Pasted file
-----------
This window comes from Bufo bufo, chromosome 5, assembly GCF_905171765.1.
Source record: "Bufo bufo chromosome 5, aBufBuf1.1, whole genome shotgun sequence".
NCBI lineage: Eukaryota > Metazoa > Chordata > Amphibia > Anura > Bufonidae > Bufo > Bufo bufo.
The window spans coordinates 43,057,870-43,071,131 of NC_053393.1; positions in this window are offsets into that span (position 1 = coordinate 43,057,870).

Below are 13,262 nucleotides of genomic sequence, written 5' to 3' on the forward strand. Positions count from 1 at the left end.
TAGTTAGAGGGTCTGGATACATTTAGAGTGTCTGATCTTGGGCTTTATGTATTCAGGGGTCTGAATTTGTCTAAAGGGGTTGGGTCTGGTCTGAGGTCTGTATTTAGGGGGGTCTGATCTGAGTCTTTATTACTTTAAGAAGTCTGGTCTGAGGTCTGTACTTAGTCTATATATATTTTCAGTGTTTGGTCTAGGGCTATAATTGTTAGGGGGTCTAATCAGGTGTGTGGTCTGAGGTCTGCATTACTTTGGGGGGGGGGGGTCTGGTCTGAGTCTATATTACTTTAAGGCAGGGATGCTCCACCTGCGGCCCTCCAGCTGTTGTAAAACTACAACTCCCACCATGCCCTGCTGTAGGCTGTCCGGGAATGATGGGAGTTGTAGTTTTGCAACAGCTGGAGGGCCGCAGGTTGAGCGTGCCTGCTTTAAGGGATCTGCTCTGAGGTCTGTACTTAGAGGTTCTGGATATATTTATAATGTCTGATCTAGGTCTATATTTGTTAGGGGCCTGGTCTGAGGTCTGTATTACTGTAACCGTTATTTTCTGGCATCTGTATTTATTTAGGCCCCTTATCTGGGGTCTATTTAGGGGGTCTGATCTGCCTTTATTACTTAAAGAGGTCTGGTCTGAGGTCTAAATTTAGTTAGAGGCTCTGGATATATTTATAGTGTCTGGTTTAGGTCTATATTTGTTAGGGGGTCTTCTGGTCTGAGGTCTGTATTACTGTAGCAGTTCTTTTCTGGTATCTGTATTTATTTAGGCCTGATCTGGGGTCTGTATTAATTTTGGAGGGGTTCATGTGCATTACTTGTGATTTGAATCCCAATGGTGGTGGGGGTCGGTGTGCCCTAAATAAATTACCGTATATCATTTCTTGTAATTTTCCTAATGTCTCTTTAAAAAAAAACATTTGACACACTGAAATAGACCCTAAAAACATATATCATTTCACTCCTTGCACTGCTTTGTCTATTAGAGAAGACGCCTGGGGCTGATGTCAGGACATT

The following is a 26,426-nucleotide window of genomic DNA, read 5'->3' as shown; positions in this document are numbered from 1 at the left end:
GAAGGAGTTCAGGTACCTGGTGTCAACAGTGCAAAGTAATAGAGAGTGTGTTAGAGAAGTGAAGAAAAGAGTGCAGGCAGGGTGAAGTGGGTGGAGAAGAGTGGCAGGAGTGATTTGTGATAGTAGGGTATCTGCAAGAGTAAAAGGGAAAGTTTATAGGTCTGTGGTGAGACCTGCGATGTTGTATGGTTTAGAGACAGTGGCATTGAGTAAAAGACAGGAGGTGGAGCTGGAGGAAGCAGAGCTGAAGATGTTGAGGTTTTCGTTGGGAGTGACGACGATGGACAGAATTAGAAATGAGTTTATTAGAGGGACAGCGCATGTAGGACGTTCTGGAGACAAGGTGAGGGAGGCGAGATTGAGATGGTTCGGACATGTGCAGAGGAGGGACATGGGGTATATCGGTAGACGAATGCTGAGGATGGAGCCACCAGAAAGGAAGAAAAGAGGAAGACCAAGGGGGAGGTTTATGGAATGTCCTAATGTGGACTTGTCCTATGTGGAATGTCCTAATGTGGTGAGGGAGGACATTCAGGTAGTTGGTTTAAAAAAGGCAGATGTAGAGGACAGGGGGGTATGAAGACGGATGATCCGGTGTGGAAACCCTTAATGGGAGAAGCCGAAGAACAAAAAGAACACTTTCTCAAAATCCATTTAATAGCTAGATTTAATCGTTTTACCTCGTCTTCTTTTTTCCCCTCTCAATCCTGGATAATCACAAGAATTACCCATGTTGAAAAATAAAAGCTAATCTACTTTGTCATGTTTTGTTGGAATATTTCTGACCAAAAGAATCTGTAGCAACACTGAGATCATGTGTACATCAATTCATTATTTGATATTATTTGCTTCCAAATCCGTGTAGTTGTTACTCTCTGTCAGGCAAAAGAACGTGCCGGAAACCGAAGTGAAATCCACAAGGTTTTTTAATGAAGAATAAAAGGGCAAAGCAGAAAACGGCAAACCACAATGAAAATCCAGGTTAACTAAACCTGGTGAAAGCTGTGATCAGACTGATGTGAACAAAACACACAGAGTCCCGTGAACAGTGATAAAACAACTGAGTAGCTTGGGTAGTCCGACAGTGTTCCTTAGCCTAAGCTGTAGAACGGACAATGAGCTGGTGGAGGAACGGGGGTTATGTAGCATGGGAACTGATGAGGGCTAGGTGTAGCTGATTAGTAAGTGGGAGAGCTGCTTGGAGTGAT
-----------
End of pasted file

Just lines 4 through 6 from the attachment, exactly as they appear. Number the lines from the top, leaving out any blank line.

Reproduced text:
The window spans coordinates 43,057,870-43,071,131 of NC_053393.1; positions in this window are offsets into that span (position 1 = coordinate 43,057,870).

Below are 13,262 nucleotides of genomic sequence, written 5' to 3' on the forward strand. Positions count from 1 at the left end.
TAGTTAGAGGGTCTGGATACATTTAGAGTGTCTGATCTTGGGCTTTATGTATTCAGGGGTCTGAATTTGTCTAAAGGGGTTGGGTCTGGTCTGAGGTCTGTATTTAGGGGGGTCTGATCTGAGTCTTTATTACTTTAAGAAGTCTGGTCTGAGGTCTGTACTTAGTCTATATATATTTTCAGTGTTTGGTCTAGGGCTATAATTGTTAGGGGGTCTAATCAGGTGTGTGGTCTGAGGTCTGCATTACTTTGGGGGGGGGGGGTCTGGTCTGAGTCTATATTACTTTAAGGCAGGGATGCTCCACCTGCGGCCCTCCAGCTGTTGTAAAACTACAACTCCCACCATGCCCTGCTGTAGGCTGTCCGGGAATGATGGGAGTTGTAGTTTTGCAACAGCTGGAGGGCCGCAGGTTGAGCGTGCCTGCTTTAAGGGATCTGCTCTGAGGTCTGTACTTAGAGGTTCTGGATATATTTATAATGTCTGATCTAGGTCTATATTTGTTAGGGGCCTGGTCTGAGGTCTGTATTACTGTAACCGTTATTTTCTGGCATCTGTATTTATTTAGGCCCCTTATCTGGGGTCTATTTAGGGGGTCTGATCTGCCTTTATTACTTAAAGAGGTCTGGTCTGAGGTCTAAATTTAGTTAGAGGCTCTGGATATATTTATAGTGTCTGGTTTAGGTCTATATTTGTTAGGGGGTCTTCTGGTCTGAGGTCTGTATTACTGTAGCAGTTCTTTTCTGGTATCTGTATTTATTTAGGCCTGATCTGGGGTCTGTATTAATTTTGGAGGGGTTCATGTGCATTACTTGTGATTTGAATCCCAATGGTGGTGGGGGTCGGTGTGCCCTAAATAAATTACCGTATATCATTTCTTGTAATTTTCCTAATGTCTCTTTAAAAAAAAACATTTGACACACTGAAATAGACCCTAAAAACATATATCATTTCACTCCTTGCACTGCTTTGTCTATTAGAGAAGACGCCTGGGGCTGATGTCAGGACATT